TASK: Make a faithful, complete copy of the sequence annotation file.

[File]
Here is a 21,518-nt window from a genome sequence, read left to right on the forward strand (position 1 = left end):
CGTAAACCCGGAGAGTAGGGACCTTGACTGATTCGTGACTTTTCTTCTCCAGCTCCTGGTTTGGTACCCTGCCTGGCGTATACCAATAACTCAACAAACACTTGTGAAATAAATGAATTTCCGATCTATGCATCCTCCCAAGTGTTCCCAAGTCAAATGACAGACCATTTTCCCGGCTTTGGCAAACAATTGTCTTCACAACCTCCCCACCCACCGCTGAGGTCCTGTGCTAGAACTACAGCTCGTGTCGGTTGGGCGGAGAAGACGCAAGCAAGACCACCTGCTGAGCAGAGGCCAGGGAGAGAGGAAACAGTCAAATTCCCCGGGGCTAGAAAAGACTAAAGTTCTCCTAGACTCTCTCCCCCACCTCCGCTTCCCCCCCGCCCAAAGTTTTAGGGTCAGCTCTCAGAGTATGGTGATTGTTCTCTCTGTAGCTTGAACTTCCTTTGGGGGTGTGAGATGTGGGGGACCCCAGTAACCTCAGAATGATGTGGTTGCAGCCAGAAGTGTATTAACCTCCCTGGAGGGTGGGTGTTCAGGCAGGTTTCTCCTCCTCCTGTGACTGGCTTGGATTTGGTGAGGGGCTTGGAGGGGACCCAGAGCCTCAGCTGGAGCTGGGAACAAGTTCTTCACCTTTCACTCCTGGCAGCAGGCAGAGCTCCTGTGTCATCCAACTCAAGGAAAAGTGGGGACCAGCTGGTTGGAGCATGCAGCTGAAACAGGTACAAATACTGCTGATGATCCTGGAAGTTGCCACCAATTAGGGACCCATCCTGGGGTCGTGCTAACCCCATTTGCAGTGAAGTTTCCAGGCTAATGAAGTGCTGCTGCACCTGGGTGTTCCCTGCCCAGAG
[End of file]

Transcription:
Here is a 21,518-nt window from a genome sequence, read left to right on the forward strand (position 1 = left end):
CGTAAACCCGGAGAGTAGGGACCTTGACTGATTCGTGACTTTTCTTCTCCAGCTCCTGGTTTGGTACCCTGCCTGGCGTATACCAATAACTCAACAAACACTTGTGAAATAAATGAATTTCCGATCTATGCATCCTCCCAAGTGTTCCCAAGTCAAATGACAGACCATTTTCCCGGCTTTGGCAAACAATTGTCTTCACAACCTCCCCACCCACCGCTGAGGTCCTGTGCTAGAACTACAGCTCGTGTCGGTTGGGCGGAGAAGACGCAAGCAAGACCACCTGCTGAGCAGAGGCCAGGGAGAGAGGAAACAGTCAAATTCCCCGGGGCTAGAAAAGACTAAAGTTCTCCTAGACTCTCTCCCCCACCTCCGCTTCCCCCCCGCCCAAAGTTTTAGGGTCAGCTCTCAGAGTATGGTGATTGTTCTCTCTGTAGCTTGAACTTCCTTTGGGGGTGTGAGATGTGGGGGACCCCAGTAACCTCAGAATGATGTGGTTGCAGCCAGAAGTGTATTAACCTCCCTGGAGGGTGGGTGTTCAGGCAGGTTTCTCCTCCTCCTGTGACTGGCTTGGATTTGGTGAGGGGCTTGGAGGGGACCCAGAGCCTCAGCTGGAGCTGGGAACAAGTTCTTCACCTTTCACTCCTGGCAGCAGGCAGAGCTCCTGTGTCATCCAACTCAAGGAAAAGTGGGGACCAGCTGGTTGGAGCATGCAGCTGAAACAGGTACAAATACTGCTGATGATCCTGGAAGTTGCCACCAATTAGGGACCCATCCTGGGGTCGTGCTAACCCCATTTGCAGTGAAGTTTCCAGGCTAATGAAGTGCTGCTGCACCTGGGTGTTCCCTGCCCAGAG